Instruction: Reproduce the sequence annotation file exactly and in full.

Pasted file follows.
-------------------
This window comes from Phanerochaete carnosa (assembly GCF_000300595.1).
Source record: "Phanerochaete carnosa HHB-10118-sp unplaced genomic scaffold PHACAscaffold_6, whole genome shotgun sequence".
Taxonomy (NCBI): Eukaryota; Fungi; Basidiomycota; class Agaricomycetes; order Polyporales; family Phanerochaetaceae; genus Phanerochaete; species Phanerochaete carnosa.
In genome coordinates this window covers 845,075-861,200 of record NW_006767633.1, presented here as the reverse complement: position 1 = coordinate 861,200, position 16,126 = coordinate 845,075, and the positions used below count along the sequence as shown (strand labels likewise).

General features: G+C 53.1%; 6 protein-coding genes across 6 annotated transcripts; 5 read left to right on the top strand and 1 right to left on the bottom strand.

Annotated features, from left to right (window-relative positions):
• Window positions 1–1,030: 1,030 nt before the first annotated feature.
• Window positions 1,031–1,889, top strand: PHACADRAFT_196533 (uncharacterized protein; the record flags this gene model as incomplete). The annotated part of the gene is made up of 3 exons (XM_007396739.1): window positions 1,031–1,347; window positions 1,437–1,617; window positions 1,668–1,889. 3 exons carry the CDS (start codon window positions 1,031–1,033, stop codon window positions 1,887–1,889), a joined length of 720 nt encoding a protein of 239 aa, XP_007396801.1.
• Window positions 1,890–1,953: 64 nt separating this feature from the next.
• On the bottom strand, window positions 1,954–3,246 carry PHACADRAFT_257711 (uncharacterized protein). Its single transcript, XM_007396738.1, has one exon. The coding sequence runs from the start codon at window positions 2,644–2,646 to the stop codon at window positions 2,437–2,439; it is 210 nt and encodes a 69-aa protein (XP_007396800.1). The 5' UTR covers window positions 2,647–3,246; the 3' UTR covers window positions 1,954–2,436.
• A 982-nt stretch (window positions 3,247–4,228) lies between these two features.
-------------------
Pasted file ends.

This window comes from Phanerochaete carnosa (assembly GCF_000300595.1).
Source record: "Phanerochaete carnosa HHB-10118-sp unplaced genomic scaffold PHACAscaffold_6, whole genome shotgun sequence".
Taxonomy (NCBI): Eukaryota; Fungi; Basidiomycota; class Agaricomycetes; order Polyporales; family Phanerochaetaceae; genus Phanerochaete; species Phanerochaete carnosa.
In genome coordinates this window covers 845,075-861,200 of record NW_006767633.1, presented here as the reverse complement: position 1 = coordinate 861,200, position 16,126 = coordinate 845,075, and the positions used below count along the sequence as shown (strand labels likewise).

General features: G+C 53.1%; 6 protein-coding genes across 6 annotated transcripts; 5 read left to right on the top strand and 1 right to left on the bottom strand.

Annotated features, from left to right (window-relative positions):
• Window positions 1–1,030: 1,030 nt before the first annotated feature.
• Window positions 1,031–1,889, top strand: PHACADRAFT_196533 (uncharacterized protein; the record flags this gene model as incomplete). The annotated part of the gene is made up of 3 exons (XM_007396739.1): window positions 1,031–1,347; window positions 1,437–1,617; window positions 1,668–1,889. 3 exons carry the CDS (start codon window positions 1,031–1,033, stop codon window positions 1,887–1,889), a joined length of 720 nt encoding a protein of 239 aa, XP_007396801.1.
• Window positions 1,890–1,953: 64 nt separating this feature from the next.
• On the bottom strand, window positions 1,954–3,246 carry PHACADRAFT_257711 (uncharacterized protein). Its single transcript, XM_007396738.1, has one exon. The coding sequence runs from the start codon at window positions 2,644–2,646 to the stop codon at window positions 2,437–2,439; it is 210 nt and encodes a 69-aa protein (XP_007396800.1). The 5' UTR covers window positions 2,647–3,246; the 3' UTR covers window positions 1,954–2,436.
• A 982-nt stretch (window positions 3,247–4,228) lies between these two features.